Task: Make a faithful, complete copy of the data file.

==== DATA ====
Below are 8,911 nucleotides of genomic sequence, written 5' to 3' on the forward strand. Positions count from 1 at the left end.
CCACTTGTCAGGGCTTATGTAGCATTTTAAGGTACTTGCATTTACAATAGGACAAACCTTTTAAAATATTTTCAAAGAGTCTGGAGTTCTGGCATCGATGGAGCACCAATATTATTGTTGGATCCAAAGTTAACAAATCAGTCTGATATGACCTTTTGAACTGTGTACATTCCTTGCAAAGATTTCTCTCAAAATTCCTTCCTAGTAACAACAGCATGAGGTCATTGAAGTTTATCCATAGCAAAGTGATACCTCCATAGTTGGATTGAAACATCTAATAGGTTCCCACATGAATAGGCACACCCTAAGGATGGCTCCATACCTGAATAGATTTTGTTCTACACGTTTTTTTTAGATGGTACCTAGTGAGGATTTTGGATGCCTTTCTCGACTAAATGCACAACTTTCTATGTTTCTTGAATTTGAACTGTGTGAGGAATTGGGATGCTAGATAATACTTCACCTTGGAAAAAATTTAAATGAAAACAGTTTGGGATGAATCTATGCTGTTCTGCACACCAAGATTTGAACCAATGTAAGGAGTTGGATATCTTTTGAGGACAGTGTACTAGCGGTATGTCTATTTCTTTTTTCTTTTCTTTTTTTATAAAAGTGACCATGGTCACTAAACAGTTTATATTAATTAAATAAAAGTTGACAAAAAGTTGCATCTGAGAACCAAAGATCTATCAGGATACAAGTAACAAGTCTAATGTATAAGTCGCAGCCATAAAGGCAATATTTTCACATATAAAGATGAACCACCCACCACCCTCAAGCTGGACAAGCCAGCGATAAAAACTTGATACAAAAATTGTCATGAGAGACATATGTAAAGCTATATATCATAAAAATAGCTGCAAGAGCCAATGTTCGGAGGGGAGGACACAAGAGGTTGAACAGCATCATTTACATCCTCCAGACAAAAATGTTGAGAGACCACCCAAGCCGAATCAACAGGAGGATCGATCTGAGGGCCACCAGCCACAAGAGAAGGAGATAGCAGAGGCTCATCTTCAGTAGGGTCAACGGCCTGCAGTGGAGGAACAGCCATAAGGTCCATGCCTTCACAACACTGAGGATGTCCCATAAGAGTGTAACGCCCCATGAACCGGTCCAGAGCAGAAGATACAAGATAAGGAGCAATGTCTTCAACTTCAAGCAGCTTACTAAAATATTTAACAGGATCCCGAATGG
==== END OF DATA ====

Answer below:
Below are 8,911 nucleotides of genomic sequence, written 5' to 3' on the forward strand. Positions count from 1 at the left end.
CCACTTGTCAGGGCTTATGTAGCATTTTAAGGTACTTGCATTTACAATAGGACAAACCTTTTAAAATATTTTCAAAGAGTCTGGAGTTCTGGCATCGATGGAGCACCAATATTATTGTTGGATCCAAAGTTAACAAATCAGTCTGATATGACCTTTTGAACTGTGTACATTCCTTGCAAAGATTTCTCTCAAAATTCCTTCCTAGTAACAACAGCATGAGGTCATTGAAGTTTATCCATAGCAAAGTGATACCTCCATAGTTGGATTGAAACATCTAATAGGTTCCCACATGAATAGGCACACCCTAAGGATGGCTCCATACCTGAATAGATTTTGTTCTACACGTTTTTTTTAGATGGTACCTAGTGAGGATTTTGGATGCCTTTCTCGACTAAATGCACAACTTTCTATGTTTCTTGAATTTGAACTGTGTGAGGAATTGGGATGCTAGATAATACTTCACCTTGGAAAAAATTTAAATGAAAACAGTTTGGGATGAATCTATGCTGTTCTGCACACCAAGATTTGAACCAATGTAAGGAGTTGGATATCTTTTGAGGACAGTGTACTAGCGGTATGTCTATTTCTTTTTTCTTTTCTTTTTTTATAAAAGTGACCATGGTCACTAAACAGTTTATATTAATTAAATAAAAGTTGACAAAAAGTTGCATCTGAGAACCAAAGATCTATCAGGATACAAGTAACAAGTCTAATGTATAAGTCGCAGCCATAAAGGCAATATTTTCACATATAAAGATGAACCACCCACCACCCTCAAGCTGGACAAGCCAGCGATAAAAACTTGATACAAAAATTGTCATGAGAGACATATGTAAAGCTATATATCATAAAAATAGCTGCAAGAGCCAATGTTCGGAGGGGAGGACACAAGAGGTTGAACAGCATCATTTACATCCTCCAGACAAAAATGTTGAGAGACCACCCAAGCCGAATCAACAGGAGGATCGATCTGAGGGCCACCAGCCACAAGAGAAGGAGATAGCAGAGGCTCATCTTCAGTAGGGTCAACGGCCTGCAGTGGAGGAACAGCCATAAGGTCCATGCCTTCACAACACTGAGGATGTCCCATAAGAGTGTAACGCCCCATGAACCGGTCCAGAGCAGAAGATACAAGATAAGGAGCAATGTCTTCAACTTCAAGCAGCTTACTAAAATATTTAACAGGATCCCGAATGG